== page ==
|Credit: Suzanne Ford|
Welcome Suzanne! Black Rocks and Rainbows is a historical novel for young adults penned by your mother Susan Riford, a prolific author of children’s books and plays and founder of what is now known as the Rev Theatre Company in Auburn, New York. What can you share about your mother’s personality and her affinity for writing educational pieces of work?
It’s such a pleasure to talk about my mother! She was a woman of amazing talents in so many areas, as well as writing. She was a whiz at designing clothes and costumes, making scenery, editing music (this when it meant cutting and splicing lengths of audio tape on a clumsy reel-to-reel recorder) and a million other arcane skills that were, I later realized, especially impressive in a woman of that era. She was funny, loved to laugh, and gave great parties. She could arrange flowers beautifully in two seconds flat between making an omelet and tying a kid’s sneaker. She was always deeply involved in some gigantic project. When I was just a baby (in the early 50s) she started a little girls’ dress design business named after me: “Sooki Custom Mades” (My nickname is Sooki — spelled that way because she had an assistant who had no idea how to spell it when she was ordering stationery, then there was no time to reorder, so the spelling stuck!). The company became so successful that her designs were featured in Vogue and Harper’s Bazaar, with me as the model, at the age of 3, and we even made a trip to NYC to appear on the Today Show. She at one point had 25 seamstresses working in her “factory” — a converted one-room schoolhouse on the farm near Auburn where I grew up. And this is just ONE chapter in her eclectic entrepreneurial history.
But by far, her biggest love and lifelong passion was working with children and the arts — specifically theatre. She was a “kid whisperer.” There are adults now living and working all over the country whose characters were strengthened and whose lives were forever enriched by her, through being childhood members of Auburn Children’s Theatre. She was a champion of the young mind, and passionate about helping young people grasp their unique individual power through theatre and all forms of artistic expression.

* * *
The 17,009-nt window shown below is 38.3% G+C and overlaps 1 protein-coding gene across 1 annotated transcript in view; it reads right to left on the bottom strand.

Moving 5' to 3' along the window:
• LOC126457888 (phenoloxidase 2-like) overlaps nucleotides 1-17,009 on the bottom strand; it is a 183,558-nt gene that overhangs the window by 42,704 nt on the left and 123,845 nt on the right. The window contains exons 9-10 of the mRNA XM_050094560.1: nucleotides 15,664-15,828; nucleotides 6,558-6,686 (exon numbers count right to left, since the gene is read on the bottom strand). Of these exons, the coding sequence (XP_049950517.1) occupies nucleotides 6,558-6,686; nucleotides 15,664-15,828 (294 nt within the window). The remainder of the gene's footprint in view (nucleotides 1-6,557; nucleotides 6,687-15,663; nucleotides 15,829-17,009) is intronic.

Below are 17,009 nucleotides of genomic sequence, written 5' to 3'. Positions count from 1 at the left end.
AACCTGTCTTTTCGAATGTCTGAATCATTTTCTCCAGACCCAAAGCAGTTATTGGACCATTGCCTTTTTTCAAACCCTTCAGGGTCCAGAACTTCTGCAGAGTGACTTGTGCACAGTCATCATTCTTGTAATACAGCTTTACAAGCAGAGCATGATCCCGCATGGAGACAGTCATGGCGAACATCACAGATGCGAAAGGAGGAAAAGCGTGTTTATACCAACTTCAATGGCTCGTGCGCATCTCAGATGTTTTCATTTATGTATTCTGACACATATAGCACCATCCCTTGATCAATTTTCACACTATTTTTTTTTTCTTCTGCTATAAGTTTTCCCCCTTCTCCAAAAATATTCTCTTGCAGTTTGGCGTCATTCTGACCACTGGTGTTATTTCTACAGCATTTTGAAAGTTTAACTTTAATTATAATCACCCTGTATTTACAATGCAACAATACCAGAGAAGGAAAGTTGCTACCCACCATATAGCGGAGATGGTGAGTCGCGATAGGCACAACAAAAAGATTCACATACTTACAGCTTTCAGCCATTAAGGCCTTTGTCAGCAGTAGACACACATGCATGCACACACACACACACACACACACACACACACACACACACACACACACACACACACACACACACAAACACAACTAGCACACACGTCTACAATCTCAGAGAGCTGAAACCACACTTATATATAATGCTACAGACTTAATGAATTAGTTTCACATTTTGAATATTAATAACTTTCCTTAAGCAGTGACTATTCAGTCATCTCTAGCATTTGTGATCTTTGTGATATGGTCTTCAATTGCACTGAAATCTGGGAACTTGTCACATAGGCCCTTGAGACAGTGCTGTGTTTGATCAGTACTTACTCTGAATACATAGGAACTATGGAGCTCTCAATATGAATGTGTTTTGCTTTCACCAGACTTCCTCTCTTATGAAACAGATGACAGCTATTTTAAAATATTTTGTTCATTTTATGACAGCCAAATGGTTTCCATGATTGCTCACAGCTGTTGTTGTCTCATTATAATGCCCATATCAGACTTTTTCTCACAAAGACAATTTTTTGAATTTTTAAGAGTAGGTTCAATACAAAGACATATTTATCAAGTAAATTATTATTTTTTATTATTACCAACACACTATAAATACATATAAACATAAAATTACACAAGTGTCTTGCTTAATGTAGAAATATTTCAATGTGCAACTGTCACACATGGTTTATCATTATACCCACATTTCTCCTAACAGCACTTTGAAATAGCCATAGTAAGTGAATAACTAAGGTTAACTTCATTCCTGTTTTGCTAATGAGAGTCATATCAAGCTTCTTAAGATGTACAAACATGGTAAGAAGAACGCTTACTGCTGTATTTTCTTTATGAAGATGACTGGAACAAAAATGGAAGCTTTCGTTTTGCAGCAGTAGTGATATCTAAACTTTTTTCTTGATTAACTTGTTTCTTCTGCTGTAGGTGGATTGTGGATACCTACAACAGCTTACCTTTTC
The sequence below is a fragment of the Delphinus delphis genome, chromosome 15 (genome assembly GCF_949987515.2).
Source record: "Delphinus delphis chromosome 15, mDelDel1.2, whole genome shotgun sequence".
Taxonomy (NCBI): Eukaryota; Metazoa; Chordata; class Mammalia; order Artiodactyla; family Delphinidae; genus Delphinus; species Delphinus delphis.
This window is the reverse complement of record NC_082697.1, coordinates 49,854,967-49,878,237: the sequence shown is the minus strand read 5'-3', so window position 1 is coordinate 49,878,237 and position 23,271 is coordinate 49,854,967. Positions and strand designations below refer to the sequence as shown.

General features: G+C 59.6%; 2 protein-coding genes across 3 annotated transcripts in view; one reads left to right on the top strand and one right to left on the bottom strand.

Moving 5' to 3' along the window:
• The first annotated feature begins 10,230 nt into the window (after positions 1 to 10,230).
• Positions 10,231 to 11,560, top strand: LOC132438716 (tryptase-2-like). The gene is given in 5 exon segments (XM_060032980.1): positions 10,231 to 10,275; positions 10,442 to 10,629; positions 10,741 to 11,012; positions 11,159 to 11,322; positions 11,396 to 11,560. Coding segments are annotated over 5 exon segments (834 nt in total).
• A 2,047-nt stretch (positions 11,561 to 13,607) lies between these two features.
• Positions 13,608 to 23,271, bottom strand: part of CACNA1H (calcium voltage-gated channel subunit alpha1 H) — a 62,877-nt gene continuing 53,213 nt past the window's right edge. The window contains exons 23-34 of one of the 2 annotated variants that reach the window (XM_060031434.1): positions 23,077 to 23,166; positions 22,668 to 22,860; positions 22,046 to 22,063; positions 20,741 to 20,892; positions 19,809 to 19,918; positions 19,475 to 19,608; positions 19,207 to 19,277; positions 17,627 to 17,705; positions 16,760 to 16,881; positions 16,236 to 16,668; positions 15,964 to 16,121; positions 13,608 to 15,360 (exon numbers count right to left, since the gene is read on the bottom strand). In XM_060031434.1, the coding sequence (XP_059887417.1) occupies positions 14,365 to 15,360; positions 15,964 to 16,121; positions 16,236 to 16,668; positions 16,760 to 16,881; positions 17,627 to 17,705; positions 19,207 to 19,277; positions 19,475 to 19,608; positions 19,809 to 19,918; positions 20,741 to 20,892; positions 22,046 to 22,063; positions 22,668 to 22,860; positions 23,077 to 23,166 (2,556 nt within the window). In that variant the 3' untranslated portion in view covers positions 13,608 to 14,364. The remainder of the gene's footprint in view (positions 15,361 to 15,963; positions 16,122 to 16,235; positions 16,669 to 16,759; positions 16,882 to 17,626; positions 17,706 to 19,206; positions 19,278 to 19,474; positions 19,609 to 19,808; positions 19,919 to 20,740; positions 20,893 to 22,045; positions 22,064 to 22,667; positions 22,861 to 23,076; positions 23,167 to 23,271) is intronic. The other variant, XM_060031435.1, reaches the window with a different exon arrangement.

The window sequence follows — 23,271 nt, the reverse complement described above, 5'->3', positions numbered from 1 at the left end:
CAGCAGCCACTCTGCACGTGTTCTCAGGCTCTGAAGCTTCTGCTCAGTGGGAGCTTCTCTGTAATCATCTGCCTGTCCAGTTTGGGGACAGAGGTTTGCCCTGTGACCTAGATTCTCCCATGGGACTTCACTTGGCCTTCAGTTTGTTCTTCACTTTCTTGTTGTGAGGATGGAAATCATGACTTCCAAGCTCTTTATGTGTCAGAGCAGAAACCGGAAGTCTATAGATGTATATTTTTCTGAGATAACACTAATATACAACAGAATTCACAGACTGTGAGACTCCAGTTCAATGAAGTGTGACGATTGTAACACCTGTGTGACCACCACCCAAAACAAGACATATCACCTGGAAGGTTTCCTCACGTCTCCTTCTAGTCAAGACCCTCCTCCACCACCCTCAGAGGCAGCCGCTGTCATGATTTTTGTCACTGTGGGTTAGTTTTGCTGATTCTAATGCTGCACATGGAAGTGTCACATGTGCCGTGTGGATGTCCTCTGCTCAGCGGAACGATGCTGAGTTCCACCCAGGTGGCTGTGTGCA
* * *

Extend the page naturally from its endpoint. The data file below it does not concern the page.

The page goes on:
As a writer, she translated that passion into narrative. Her understanding of the mind of Henry Opukahaia is of course conjectural, but it rings true because she recognizes and empathizes with his kind of mind: the brilliance, curiosity, zeal and courage of a young man who can’t help but follow his destiny.
Suzanne, what type of literary works and art forms did your mother introduce you to while growing up?
So many. She and my Dad (also a voracious reader) introduced me to the classics when I was very young — Stevenson, Kipling, Stowe, Alcott, as well as young adult popular stuff like Nancy Drew and The Bobbsey Twins (Remember the Bobbsey Twins? You’re probably way too young!) I devoured everything and was constantly getting in trouble for reading late into the night. My mother loved the fine arts, too, and was a brilliant sketch artist (just her doodles while on the phone were fantastic). We went to museums often, and I studied oil painting at our local museum, which was great fun despite my lack of talent in that area. But the main thing was theatre. She was in love with theatre history and with the traditions of stage acting, and they became my passions as well. She wasn’t an actor — not because she didn’t have the gift for it, but I think because, frankly, she was not narcissistic enough. Instead, she shared and spread her enthusiasm. When she founded Auburn Children’s Theatre in our hometown of Auburn, NY in 1958, it became and remained her obsession for almost 40 years. She designed the curriculum and hired the teachers, mostly experts recruited from nearby colleges. We kids studied acting, theatre history, movement, improv, stagecraft, and make up. Tuition for all of this was a whopping $10 a year per child. My mother wrote or adapted all the plays — many of which have since been published. She did the publicity, printed the programs, and made most of the costumes. And she raised money like a demon, very successfully.
When it began, ACT had classes every Saturday at the Cayuga Art Museum’s Annex. It was a real little theatre with a proscenium and footlights! I remember glamorous old cast pictures on the walls from 1930s community theatre performances. It looked, felt, and smelled like the theatre: magic, romantic, mysterious.
I fell deeply in love with the art form then and there and have remained so all my life.